A bank by Frank Lloyd Wright's favorite protégé on claass HAUS today.
Located in Spring Green, Wisconsin, home of Frank Lloyd Wright's Taliesin, the Bank of Spring Green stands in the heart of the town's commercial center, one of many Wright-inspired landmarks dotting the streets of the small idyllic town. Designed by Wright's chief "pencil in hand" and son-in-law William "Wes" Peters, and completed in 1972, the bank is effortlessly Wrightian in form, its layered geometric shapes and warm, earthy facade dedicated to the organic philosophy of the architect's legendary mentor.
Born in Terre Haute, Indiana, Wes Peters studied at Evansville College and MIT before training as Wright's first apprentice at Taliesin. After falling in love with Wright's adopted daughter Svetlana (only a teenager at the time), Peters left Wisconsin for a brief stint, returning two years later to marry the young woman with her parents' (reluctant and eventual) blessing. As Wright's right-hand man and main structural engineer, Peters worked on some of the architect's most recognizable projects including Fallingwater, the Johnson Wax Administration Building, and the Guggenheim Museum. Peters would remain at Taliesin for the rest of his life, becoming Chief Architect after Wright's passing in 1959 and dedicating his career to preserving the architect's legacy.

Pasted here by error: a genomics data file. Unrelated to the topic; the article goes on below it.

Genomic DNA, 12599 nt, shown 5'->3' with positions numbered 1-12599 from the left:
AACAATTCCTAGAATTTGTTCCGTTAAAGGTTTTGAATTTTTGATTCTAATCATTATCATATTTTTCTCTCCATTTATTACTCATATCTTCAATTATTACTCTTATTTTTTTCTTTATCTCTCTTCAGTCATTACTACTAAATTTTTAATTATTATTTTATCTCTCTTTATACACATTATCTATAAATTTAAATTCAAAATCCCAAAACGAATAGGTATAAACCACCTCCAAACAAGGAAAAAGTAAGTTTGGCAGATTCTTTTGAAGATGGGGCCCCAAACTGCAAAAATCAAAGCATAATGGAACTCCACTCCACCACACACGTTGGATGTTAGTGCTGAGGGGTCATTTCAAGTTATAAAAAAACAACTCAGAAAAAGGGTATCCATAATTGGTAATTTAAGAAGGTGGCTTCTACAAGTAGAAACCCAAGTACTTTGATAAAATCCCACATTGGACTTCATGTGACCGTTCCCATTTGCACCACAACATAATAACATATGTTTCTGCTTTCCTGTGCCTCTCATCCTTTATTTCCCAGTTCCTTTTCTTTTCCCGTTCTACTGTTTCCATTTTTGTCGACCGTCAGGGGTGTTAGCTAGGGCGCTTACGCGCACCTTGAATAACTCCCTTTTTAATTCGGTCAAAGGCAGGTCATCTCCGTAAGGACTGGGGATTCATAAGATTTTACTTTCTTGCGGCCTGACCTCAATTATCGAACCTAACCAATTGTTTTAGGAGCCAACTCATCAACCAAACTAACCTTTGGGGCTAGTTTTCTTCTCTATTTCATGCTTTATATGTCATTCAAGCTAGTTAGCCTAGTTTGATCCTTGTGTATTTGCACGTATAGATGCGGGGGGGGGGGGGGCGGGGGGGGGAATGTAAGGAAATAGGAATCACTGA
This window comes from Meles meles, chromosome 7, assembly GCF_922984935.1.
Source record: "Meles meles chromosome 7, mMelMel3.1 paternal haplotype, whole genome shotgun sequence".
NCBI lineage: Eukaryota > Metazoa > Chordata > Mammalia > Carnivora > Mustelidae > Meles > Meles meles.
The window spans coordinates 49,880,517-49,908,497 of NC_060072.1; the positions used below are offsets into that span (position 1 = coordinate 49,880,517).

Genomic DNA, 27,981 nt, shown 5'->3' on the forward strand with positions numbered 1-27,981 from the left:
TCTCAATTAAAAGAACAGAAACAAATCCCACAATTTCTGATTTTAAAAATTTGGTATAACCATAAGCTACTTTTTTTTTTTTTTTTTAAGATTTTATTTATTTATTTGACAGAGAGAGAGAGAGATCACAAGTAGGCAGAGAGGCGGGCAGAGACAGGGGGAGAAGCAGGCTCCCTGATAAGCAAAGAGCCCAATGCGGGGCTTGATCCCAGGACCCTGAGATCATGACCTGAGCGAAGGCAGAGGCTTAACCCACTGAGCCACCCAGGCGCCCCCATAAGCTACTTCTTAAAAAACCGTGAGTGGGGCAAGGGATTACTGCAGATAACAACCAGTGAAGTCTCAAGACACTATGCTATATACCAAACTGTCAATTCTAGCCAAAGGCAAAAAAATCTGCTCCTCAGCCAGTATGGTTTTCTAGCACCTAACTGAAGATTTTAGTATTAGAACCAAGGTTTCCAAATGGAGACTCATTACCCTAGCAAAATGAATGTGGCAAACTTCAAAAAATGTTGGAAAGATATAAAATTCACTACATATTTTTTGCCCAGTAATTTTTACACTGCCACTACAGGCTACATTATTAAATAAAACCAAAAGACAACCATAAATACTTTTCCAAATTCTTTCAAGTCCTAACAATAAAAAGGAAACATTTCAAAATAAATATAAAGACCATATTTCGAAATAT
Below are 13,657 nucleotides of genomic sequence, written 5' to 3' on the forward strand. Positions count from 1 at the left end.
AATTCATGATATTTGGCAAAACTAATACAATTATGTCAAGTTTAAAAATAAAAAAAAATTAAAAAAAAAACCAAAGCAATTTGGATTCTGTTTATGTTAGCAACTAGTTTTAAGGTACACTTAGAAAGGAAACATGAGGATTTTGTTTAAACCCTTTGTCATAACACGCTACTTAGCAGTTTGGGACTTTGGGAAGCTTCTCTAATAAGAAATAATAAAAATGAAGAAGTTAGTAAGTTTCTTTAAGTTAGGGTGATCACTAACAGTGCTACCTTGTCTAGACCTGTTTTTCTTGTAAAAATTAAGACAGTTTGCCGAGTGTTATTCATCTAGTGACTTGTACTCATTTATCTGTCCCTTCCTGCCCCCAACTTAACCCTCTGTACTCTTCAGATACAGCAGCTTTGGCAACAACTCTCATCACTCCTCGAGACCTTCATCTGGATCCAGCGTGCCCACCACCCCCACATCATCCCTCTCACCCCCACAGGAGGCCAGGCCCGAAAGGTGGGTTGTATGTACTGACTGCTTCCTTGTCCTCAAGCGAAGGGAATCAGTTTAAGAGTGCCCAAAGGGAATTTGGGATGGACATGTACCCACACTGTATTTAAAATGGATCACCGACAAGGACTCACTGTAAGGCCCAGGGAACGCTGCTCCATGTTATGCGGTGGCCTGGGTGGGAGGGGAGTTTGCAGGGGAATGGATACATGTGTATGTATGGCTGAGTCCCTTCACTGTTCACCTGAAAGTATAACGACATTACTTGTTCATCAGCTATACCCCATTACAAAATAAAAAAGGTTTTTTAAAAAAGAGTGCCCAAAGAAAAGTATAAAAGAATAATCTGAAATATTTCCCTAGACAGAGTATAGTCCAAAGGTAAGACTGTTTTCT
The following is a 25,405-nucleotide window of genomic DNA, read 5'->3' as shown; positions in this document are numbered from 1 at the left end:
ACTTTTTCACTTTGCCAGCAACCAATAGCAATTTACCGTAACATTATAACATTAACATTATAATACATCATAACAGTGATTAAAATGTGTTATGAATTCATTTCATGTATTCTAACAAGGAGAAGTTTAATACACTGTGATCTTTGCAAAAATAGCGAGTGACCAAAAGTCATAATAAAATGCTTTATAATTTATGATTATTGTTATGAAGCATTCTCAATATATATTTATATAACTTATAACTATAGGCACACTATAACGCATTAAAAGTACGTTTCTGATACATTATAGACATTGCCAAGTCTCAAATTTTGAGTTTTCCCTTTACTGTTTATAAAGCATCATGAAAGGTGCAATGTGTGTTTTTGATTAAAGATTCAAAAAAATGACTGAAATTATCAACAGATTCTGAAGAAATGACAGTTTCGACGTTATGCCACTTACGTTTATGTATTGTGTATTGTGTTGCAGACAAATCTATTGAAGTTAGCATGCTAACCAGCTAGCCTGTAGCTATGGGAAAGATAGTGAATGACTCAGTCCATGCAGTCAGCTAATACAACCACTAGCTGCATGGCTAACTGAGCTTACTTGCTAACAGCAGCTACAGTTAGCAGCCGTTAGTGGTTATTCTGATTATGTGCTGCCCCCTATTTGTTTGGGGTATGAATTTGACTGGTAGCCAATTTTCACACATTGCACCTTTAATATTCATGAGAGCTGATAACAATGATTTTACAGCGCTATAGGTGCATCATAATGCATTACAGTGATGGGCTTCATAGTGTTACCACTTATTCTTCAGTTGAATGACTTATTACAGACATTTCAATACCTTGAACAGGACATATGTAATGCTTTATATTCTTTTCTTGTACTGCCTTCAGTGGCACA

Relying on a circular mode of expression, the Bank of Spring Green (now BMO Harris Bank) is a one-story, curvilinear structure with a flat roof and a stone facade. The bank's most prominent features, curving canopies of smooth concrete and a ribbon of windows behind a screen of geometric shapes, recalls Wright's circular aesthetic and seems reminiscent of projects like Annunciation Greek Orthodox Church (1956) and Grady Gammage Memorial Auditorium (1962-64) (which was actually completed by Peters after Wright's death). An unconventional bank design, the interior continues Peters' emphasis on organic forms and materials. The lobby featured a limestone check-writing table, two fireplaces, planters, and teak furniture, while the circular plan kept bank and office equipment separate from the public's view. In 1975, Peters designed a drive-up teller window (featuring maybe some of the best light fixtures on a bank building) that complemented the original design.
Greatly influenced by Wright’s concepts of organic architecture and circular geometry, Peters designed 120 of his own projects, but his contribution to architectural history remains deeply entwined with his mentor's preeminence, leaving historians to untangle the complicated web of their collaboration. Throughout his long career, Peters, a talented architect and engineer in his own right, demonstrated an unwavering allegiance to Wrightian architecture and a remarkable loyalty to the man himself. In many ways, Wes Peter's Bank of Spring Green, a building organic in form, honest in materials, and fundamentally grounded in the processes of the natural world continued Wright's design ethos and helped to cement the master architect's extraordinary legacy.
Image at top:
Carol M. Highsmith, photographer. This 1972-vintage BMO Harris branch bank building in Spring Green, Wisconsin, was originally known as the Bank of Spring Green. Sauk County, Spring Green, Wisconsin, 2016. Courtesy of the Library of Congress, 2016631374.
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